Review by DjBatman|
4 stars out of 4
Coldcut began making music stealing bits from other records in 1987.
Ten years later the duo formed by Matt Black and Jonathon More has explored
all existing music styles and keeps producing and researching. They still
steal and sample (but they often ask permission!), but despite titles
like "Music 4 no musicians", they're some of the most complete
musical minds around. They can come out with anything from breakbeats
to acid jazz to lounge, jungle and ambient and they will still sound fine.
Their experimentation goes further with tracks like "Timber"
(an ecologist anthem with an impressive chainsaw solo, all sampled and
sequenced out of Greenpeace video footage) made out of "video
sampling" i.e. stealing both images and audio and reprocessing
them. "More beats and pieces" is a celebration for Coldcut's tenth
anniversary (and a sequel to their second 1987 single "Beats and
pieces") in the form of musical hijack taken to the limits (and
there's some video sampling here too). Some other memorable bits: the
spacey sampledelia of "Space Journey", Jello Biafra ranting on
"Every home a prison", Salena Saliva's lyrics to "Noah's
toilet", Bernard Purdie on the drums and Omar Khayyam vocoded
("Rubaiyat"), Steinski and Mass Media (master of cutting and
sampling whose "Lessons" inspired Coldcut more than one decade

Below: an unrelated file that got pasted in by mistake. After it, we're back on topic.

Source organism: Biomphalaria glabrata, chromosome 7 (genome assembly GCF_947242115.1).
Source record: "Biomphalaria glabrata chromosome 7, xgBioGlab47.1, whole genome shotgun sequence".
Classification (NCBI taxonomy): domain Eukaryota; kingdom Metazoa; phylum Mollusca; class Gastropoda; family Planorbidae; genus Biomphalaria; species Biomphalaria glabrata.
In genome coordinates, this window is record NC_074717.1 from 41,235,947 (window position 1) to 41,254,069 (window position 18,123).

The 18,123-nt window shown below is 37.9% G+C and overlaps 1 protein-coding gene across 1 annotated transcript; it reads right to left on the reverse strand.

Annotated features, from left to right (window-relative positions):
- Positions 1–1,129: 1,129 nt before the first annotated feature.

ago) playing with funny vocal snippets about humanity's favourite obsession
(i.e. sex!) in "I'm wild about that thing", and of course
Hexstatic (Stuart Warren-Hill) contributing to the video sampling madness
of "Timber". One would expect a multimedia track on the
cd, with an AVI movie playable on your PC or something like that...
Coldcut instead dare to deliver an entire cd-rom (practically for free!)
with videos and programs like Playtime and My Little Funkit, that will
transform you in a Coldcut remixer. Black and More have several slogans;
one of them says: "F**k dance, let's art". Here are two guys
that could have a dance hit tomorrow, if only they weren't already having
much more fun as some of the purest post-dance artists of the post-atomic age.
Here's what others reviewers have to say:
"...every great moment of every great partay record that has ever
pulled the rug from under yer cutting size nines...It's the glee, the
incorrect tastelessness, which saves LET US PLAY and makes it more than
the sum of its parts." Melody Maker 9/13/97, p.49